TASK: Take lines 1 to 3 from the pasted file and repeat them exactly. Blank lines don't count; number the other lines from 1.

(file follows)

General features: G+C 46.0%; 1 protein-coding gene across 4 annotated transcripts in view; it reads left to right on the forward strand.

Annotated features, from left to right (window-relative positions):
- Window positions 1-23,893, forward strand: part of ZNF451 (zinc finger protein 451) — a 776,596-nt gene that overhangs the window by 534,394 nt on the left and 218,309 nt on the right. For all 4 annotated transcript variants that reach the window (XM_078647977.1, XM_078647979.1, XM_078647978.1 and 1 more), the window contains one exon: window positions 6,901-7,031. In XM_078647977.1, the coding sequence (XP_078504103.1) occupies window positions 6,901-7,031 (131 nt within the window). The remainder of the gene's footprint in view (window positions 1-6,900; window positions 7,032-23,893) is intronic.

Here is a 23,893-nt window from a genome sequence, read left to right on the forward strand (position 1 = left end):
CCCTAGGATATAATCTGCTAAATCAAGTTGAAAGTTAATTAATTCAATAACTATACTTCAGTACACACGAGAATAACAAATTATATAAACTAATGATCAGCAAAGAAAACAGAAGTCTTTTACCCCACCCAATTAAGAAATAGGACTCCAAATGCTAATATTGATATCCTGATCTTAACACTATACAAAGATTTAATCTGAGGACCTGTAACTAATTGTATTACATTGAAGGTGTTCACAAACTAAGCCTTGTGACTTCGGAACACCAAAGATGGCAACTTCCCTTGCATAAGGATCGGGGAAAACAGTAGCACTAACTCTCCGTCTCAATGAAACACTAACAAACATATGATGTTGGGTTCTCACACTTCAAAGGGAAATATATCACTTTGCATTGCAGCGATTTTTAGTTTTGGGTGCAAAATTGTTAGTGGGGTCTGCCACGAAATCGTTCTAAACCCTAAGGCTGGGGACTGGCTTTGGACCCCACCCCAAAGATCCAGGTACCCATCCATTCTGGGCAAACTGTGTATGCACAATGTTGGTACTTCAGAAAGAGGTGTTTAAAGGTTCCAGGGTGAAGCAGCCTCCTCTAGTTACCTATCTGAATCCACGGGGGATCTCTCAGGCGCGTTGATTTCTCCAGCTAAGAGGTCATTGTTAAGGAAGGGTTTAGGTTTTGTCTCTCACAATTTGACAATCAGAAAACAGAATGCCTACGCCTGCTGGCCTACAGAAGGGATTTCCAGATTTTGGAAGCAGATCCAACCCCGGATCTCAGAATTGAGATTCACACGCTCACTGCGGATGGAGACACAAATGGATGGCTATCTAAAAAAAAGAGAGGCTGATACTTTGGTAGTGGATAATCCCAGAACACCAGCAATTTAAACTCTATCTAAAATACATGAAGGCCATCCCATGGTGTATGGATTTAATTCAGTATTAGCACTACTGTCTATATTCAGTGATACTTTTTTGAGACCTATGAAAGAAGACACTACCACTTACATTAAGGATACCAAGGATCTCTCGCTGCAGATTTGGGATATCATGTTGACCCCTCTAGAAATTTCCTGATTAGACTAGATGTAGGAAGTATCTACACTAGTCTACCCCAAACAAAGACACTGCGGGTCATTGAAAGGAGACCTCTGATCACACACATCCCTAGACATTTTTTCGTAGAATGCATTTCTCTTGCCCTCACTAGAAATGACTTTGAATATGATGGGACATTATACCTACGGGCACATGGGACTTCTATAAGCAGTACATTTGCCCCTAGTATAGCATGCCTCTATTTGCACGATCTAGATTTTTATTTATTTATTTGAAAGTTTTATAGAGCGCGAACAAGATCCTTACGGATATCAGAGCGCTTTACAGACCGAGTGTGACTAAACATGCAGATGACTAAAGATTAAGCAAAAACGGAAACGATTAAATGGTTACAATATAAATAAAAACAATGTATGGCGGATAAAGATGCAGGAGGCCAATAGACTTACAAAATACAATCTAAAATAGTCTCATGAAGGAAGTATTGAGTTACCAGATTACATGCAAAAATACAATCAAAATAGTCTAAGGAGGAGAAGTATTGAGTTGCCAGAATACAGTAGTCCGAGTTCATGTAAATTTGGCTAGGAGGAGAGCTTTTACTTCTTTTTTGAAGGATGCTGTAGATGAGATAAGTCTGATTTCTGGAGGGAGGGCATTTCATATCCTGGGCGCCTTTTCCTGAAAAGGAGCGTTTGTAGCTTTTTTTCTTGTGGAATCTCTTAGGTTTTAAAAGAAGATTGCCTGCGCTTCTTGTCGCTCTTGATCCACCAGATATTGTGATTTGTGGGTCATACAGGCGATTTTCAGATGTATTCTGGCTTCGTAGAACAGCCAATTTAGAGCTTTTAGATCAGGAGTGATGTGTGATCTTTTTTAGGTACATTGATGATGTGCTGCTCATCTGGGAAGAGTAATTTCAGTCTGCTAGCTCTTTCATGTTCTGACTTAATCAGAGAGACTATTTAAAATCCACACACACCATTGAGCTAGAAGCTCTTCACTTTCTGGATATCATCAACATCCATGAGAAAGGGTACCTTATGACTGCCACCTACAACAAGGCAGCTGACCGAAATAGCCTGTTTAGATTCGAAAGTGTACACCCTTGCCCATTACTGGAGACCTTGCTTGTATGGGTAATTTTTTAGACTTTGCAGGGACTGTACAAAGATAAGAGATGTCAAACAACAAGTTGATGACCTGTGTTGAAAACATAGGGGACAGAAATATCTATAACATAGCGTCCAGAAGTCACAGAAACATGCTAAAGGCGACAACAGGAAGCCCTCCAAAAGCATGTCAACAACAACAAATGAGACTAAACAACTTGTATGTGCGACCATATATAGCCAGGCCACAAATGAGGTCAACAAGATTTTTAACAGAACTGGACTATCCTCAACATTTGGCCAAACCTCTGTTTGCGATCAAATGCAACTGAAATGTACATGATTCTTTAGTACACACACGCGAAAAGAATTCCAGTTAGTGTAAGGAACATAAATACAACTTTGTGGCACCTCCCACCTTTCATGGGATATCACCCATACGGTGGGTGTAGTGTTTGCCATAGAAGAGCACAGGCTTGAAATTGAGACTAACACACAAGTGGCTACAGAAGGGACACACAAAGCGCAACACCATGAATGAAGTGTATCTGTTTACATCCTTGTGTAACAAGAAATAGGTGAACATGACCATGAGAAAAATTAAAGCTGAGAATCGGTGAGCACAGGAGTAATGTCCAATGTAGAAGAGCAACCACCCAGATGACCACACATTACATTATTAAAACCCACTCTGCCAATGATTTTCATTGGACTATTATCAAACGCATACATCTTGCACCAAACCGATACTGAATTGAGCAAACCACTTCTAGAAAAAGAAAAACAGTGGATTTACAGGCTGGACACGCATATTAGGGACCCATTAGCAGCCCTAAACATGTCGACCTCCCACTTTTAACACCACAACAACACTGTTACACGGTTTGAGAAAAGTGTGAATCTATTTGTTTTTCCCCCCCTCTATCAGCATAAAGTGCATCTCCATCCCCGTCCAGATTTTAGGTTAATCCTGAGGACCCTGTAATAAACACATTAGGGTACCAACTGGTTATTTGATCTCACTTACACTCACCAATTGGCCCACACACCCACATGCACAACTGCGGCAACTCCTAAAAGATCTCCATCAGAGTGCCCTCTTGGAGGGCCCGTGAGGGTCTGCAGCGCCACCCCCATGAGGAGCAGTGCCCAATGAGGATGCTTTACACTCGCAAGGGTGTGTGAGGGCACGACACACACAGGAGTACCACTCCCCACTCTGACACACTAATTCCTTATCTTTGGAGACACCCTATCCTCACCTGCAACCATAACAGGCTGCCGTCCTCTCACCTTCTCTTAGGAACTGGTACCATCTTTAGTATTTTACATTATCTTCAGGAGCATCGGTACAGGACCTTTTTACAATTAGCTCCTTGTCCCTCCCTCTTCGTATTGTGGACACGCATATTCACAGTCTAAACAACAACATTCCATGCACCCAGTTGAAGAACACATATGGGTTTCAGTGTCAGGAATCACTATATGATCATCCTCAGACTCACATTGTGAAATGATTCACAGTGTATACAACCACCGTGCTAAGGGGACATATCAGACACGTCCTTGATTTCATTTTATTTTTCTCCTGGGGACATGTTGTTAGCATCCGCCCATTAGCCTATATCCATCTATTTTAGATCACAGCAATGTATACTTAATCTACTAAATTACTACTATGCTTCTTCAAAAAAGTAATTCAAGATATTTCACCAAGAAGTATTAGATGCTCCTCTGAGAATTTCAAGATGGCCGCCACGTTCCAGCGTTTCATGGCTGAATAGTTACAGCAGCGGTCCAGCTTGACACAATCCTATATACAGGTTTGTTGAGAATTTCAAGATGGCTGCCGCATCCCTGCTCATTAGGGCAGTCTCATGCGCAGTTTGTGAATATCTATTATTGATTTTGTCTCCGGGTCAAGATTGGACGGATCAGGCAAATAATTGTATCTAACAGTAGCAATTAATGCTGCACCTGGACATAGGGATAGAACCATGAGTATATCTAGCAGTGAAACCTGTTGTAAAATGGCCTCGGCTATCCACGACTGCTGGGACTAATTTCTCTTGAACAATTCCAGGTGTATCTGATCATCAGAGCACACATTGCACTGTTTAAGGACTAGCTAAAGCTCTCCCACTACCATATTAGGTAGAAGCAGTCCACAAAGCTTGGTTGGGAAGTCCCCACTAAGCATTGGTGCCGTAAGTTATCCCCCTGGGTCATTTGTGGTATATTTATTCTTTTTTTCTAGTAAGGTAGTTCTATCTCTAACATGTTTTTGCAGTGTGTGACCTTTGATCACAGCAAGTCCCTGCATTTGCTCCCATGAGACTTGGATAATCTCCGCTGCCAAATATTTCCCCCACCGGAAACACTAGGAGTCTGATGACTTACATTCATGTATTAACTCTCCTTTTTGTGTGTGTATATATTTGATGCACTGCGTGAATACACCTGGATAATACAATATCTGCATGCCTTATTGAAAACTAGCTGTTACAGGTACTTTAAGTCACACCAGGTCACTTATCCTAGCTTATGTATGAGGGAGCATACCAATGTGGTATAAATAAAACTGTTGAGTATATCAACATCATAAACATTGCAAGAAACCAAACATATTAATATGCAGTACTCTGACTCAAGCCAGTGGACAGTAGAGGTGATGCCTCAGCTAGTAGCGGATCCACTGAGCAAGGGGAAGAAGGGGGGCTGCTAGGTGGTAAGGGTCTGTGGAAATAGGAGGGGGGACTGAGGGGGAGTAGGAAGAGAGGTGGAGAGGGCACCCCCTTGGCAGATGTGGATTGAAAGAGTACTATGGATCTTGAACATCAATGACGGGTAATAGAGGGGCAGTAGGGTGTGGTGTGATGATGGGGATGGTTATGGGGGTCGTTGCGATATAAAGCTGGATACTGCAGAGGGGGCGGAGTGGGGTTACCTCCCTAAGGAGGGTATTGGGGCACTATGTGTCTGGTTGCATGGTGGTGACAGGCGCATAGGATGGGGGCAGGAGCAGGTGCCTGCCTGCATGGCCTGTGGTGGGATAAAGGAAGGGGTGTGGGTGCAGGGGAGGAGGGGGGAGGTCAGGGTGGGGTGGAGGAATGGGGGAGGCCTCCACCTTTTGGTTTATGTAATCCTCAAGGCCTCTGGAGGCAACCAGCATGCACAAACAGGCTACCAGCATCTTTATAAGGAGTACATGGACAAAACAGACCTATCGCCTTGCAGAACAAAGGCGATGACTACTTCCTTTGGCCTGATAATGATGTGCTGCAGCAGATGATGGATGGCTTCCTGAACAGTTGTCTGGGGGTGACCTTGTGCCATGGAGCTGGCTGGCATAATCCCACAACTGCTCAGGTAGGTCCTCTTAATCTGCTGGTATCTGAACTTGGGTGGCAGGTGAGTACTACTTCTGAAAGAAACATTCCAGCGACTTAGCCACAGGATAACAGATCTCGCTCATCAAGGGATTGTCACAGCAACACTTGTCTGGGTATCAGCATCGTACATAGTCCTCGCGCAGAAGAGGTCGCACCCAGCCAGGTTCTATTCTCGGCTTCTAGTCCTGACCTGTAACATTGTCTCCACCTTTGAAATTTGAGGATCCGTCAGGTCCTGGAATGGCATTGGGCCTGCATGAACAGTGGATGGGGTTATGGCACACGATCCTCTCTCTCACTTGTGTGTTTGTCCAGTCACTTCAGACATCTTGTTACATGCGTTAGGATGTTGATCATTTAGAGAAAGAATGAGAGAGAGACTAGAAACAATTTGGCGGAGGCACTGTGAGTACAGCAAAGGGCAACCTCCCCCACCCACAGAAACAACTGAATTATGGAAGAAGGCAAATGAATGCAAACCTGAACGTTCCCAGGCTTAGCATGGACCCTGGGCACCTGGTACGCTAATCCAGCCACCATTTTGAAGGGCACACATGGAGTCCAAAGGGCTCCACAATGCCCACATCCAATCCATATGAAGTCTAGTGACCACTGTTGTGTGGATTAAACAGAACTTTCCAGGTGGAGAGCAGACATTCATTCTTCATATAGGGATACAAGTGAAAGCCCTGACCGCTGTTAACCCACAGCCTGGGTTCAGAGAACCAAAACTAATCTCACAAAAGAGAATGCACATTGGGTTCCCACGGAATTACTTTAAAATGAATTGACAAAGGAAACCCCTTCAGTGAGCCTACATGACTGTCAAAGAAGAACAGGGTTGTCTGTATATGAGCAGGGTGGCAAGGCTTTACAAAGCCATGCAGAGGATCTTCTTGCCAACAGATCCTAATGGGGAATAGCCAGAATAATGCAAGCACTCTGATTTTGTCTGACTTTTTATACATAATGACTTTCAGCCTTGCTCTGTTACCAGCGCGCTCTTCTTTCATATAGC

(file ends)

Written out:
General features: G+C 46.0%; 1 protein-coding gene across 4 annotated transcripts in view; it reads left to right on the forward strand.

Annotated features, from left to right (window-relative positions):
- Window positions 1-23,893, forward strand: part of ZNF451 (zinc finger protein 451) — a 776,596-nt gene that overhangs the window by 534,394 nt on the left and 218,309 nt on the right. For all 4 annotated transcript variants that reach the window (XM_078647977.1, XM_078647979.1, XM_078647978.1 and 1 more), the window contains one exon: window positions 6,901-7,031. In XM_078647977.1, the coding sequence (XP_078504103.1) occupies window positions 6,901-7,031 (131 nt within the window). The remainder of the gene's footprint in view (window positions 1-6,900; window positions 7,032-23,893) is intronic.